Twenty-seven percent of the Internet is dedicated to chicken recipes, but this is the one you want.
I shared the recipe on an Instagram story, and you asked for this post in droves. I discourage people-pleasing in most scenarios, but when it comes to change-your-life chicken, I will gladly oblige.
Here's why this chicken will change your life:
- It's a complete meal. No extra sides needed.
- Zero dirty dishes. The entire meal is cooked on a foil-covered sheet pan.
- No last-minute trips to the store for weird ingredients. It's chicken and whatever vegetables you have around.
- Takes minimal hands-on time. Depending on how comfortable you are with a knife and the vegetables you use, we're talking ten minutes tops.
- Fool-proof. I promise. The oven does all the work, so it's impossible to mess up.
- Delicious. A fellow Lazy Genius made this from my neurotic Instagram instructions, and her nine year-old said "best chicken ever." My kids eat it, too. IT'S MAGIC CHICKEN. Sure, it's simple roasted chicken and vegetables, but the method matters.
Now it's time to tell you how to invite this magic chicken into your life, but I'll start with a disclaimer: don't let the amount of words you're about to see scare you off. The reason we get weirded out by new recipes is because of all the tiny things the instructions don't talk about.
So we're going to talk about them so you'll feel like a chicken rockstar.
What You Need
- chicken thighs with the bone and the skin
Yes. I said thighs. That have the bone and the skin. Trust me on this. You can do breasts if you want, but we're a thigh family to the bone. (I love chicken humor.) Adults eat one, hungry adults eat two, and weird picky tiny kids eat a half.
- two handfuls of vegetables per person
You can use whatever you have. Options: onion, carrot, potato, green bean, asparagus, leek, sweet potato, and cauliflower. (Avoid mushrooms, zucchini, squash, and broccoli with this method.) I'll share some favorite combinations at the end.
- olive oil, salt, and pepper
How You Make It
1. Preheat the oven to 500 degrees. Not a typo. Five hundred.
2. Line a baking sheet with heavy duty foil. Your pan needs to hold your vegetables comfortably - not too close together, not too far apart. Heavy duty is less likely to tear, i.e. to get dirty from chicken grease.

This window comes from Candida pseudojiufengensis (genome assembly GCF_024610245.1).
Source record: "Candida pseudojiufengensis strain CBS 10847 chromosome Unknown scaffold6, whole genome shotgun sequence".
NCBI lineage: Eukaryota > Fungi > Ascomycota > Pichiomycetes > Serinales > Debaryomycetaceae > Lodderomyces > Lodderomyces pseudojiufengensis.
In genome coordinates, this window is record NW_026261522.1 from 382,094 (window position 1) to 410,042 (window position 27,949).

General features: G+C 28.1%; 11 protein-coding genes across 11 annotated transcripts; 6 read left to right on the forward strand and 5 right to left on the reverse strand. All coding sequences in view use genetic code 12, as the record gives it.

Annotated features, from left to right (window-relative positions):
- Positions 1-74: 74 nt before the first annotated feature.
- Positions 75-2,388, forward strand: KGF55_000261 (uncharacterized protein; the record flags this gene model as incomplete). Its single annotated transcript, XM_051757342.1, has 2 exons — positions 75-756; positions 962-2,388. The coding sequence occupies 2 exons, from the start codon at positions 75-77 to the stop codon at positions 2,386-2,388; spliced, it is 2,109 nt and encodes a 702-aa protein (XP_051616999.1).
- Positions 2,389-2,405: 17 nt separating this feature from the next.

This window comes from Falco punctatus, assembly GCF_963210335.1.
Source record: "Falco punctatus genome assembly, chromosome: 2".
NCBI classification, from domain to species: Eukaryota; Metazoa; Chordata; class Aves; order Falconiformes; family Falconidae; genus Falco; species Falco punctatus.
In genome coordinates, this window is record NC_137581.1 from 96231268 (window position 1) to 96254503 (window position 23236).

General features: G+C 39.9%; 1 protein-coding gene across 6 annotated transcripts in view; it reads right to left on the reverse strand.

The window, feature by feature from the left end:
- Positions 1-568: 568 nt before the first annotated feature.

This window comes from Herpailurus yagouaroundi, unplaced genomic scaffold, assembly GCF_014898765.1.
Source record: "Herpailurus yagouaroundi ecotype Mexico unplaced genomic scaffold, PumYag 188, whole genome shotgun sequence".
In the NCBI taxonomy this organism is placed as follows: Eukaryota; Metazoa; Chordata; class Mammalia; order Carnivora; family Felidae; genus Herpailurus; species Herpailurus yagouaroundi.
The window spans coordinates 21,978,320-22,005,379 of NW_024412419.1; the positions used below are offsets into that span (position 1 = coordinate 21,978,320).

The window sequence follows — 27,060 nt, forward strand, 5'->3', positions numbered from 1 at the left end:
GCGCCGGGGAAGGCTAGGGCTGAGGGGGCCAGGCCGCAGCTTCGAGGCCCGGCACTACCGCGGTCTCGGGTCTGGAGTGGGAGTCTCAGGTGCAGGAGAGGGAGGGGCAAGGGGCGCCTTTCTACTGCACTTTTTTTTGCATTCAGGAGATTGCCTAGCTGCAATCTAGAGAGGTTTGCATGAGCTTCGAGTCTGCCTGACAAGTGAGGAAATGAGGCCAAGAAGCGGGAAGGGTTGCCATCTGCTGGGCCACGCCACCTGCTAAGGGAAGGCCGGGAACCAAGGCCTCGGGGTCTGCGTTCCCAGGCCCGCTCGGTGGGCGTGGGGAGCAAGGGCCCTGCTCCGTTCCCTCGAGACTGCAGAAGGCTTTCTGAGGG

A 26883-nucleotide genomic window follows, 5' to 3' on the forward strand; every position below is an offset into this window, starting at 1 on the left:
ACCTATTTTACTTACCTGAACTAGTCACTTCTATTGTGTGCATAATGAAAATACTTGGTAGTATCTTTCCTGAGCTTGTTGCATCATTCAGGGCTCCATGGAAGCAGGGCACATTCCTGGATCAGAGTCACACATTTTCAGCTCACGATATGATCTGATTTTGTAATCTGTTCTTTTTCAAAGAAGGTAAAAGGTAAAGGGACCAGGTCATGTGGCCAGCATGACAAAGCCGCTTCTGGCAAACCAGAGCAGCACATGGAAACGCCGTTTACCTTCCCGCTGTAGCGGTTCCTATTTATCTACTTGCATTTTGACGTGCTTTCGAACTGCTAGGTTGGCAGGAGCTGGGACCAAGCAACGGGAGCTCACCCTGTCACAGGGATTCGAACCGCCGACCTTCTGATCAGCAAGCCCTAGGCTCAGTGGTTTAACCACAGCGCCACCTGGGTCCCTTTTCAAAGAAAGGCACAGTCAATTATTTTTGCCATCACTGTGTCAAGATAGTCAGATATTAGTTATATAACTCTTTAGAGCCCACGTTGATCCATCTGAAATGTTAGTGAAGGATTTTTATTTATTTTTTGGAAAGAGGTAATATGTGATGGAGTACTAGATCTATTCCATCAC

3. Cut your vegetables, and toss with olive oil, more salt than you think you need, and black pepper. These are the sizes to go for: large bite-sized. Carrots take the longest, so make those thinner than the rest. Consider cooking speeds with the vegetables you choose.
Green beans don't need cutting, so those get tossed with the rest. Notice how cozy the vegetables are with each other but that there isn't more than one layer.
4. Peel the skin back from the chicken. Don't wig out. It's cool. You want to generously season both sides of the chicken with salt and pepper, but you want to season under the skin. So pull back the skin, season, and fold the skin back over.
5. Pat the chicken skin dry with a wad of paper towels. This is how you get magic crusty chicken skin, i.e. the state fair craze somebody needs to start. The best order is to place the chicken skin side down on the vegetables, season, flip, pull back the skin, season, put the skin back, and pat dry. The worst is drying the skin and then realizing you forgot to season the bottom.
6. Place the chicken skin side up directly on top of the vegetables. Here's what happens: the fat from the chicken skin will seep into the vegetables underneath, imparting flavor and moisture while the exposed vegetables get a tiny bit charred. It's a perfect marriage of texture and flavor. I'm not showing you a photo of raw chicken because raw chicken.
7. Bake at 500 degrees for 50 minutes. Don't worry if the chicken will be done; it will be. And we don't have to be concerned about the vegetables burning at such a high temperature because they're nestled closely together. The most you'll get will be a few crusty edges, and those are delightful.
And since blog posts don't have sound effects yet, trust me on the crispiness of the crust. In the Instagram story, I tapped it, and it sounded like a little magic chicken woodpecker. You're allowed to invent bird species when dinner is this easy.
And that's it! Then you eat. Bonus: any leftover vegetables are a great snack/lunch straight from the fridge for busy days. (Except for potatoes. Leftover potatoes have a weird texture and are a little depressing. See: old French fries.)
Start with what's above, but once you feel comfortable with how it works, feel free to change it up.
- Add fresh rosemary or thyme to the vegetables.
- Rub the chicken (not the skin) with lemon or orange zest. (Rosemary and orange are a heavenly match.)
- Reinvent the meal with different vegetable combinations: onion, potato, carrot; leek and asparagus; onion and sweet potato, green bean and cauliflower. If you love it, try it. The worst that can happen is it's not great and you won't make it again.
- Same goes for exotic spices. Go nuts with curry powder, a taco seasoning blend, or whatever you want to try. You won't know if it works until you try.
- Use chicken breasts with the bone and skin if you must; be sure to bump the time to an hour. I can't vouch that it'll be as good, but I'm not your chicken boss.
Meh, yes I am. Make this chicken, y'all, and change your life.